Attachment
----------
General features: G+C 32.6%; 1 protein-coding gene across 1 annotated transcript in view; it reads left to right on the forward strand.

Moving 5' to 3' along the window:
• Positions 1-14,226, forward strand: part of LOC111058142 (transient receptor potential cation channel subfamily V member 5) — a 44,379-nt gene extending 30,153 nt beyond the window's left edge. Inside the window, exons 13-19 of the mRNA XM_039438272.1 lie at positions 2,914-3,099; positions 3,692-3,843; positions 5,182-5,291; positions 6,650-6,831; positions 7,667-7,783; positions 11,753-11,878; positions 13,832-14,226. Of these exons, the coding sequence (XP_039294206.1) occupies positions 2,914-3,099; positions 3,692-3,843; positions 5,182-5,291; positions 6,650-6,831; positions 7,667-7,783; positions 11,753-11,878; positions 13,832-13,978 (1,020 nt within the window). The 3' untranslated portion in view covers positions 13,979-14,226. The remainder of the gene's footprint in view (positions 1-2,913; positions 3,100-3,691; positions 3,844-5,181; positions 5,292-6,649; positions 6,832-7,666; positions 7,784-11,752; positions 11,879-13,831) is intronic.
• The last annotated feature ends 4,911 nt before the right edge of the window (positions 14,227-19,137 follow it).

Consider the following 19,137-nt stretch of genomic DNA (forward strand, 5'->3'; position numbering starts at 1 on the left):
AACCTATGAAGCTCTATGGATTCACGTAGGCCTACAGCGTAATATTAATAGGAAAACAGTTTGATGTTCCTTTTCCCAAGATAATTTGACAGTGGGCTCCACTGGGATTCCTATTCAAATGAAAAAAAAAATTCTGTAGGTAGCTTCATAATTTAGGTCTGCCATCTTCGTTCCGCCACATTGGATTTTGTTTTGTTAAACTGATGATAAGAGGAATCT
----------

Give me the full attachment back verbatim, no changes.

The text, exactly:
General features: G+C 32.6%; 1 protein-coding gene across 1 annotated transcript in view; it reads left to right on the forward strand.

Moving 5' to 3' along the window:
• Positions 1-14,226, forward strand: part of LOC111058142 (transient receptor potential cation channel subfamily V member 5) — a 44,379-nt gene extending 30,153 nt beyond the window's left edge. Inside the window, exons 13-19 of the mRNA XM_039438272.1 lie at positions 2,914-3,099; positions 3,692-3,843; positions 5,182-5,291; positions 6,650-6,831; positions 7,667-7,783; positions 11,753-11,878; positions 13,832-14,226. Of these exons, the coding sequence (XP_039294206.1) occupies positions 2,914-3,099; positions 3,692-3,843; positions 5,182-5,291; positions 6,650-6,831; positions 7,667-7,783; positions 11,753-11,878; positions 13,832-13,978 (1,020 nt within the window). The 3' untranslated portion in view covers positions 13,979-14,226. The remainder of the gene's footprint in view (positions 1-2,913; positions 3,100-3,691; positions 3,844-5,181; positions 5,292-6,649; positions 6,832-7,666; positions 7,784-11,752; positions 11,879-13,831) is intronic.
• The last annotated feature ends 4,911 nt before the right edge of the window (positions 14,227-19,137 follow it).

Consider the following 19,137-nt stretch of genomic DNA (forward strand, 5'->3'; position numbering starts at 1 on the left):
AACCTATGAAGCTCTATGGATTCACGTAGGCCTACAGCGTAATATTAATAGGAAAACAGTTTGATGTTCCTTTTCCCAAGATAATTTGACAGTGGGCTCCACTGGGATTCCTATTCAAATGAAAAAAAAAATTCTGTAGGTAGCTTCATAATTTAGGTCTGCCATCTTCGTTCCGCCACATTGGATTTTGTTTTGTTAAACTGATGATAAGAGGAATCT